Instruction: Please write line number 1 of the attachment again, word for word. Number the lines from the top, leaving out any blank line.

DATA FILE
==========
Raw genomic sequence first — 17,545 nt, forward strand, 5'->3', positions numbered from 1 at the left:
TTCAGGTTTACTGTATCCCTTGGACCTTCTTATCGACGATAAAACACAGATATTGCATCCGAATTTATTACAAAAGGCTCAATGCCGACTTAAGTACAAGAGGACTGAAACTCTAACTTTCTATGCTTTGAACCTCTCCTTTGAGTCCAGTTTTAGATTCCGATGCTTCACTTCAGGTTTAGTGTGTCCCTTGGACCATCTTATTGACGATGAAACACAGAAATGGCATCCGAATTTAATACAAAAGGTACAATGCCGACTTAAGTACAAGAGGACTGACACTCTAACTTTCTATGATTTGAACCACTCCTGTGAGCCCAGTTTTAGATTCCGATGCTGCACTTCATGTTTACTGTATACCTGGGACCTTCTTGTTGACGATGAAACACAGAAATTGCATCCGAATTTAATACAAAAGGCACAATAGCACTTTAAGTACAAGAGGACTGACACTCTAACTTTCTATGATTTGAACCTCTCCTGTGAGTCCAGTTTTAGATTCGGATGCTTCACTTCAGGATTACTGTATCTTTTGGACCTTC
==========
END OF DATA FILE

Raw genomic sequence first — 17,545 nt, forward strand, 5'->3', positions numbered from 1 at the left: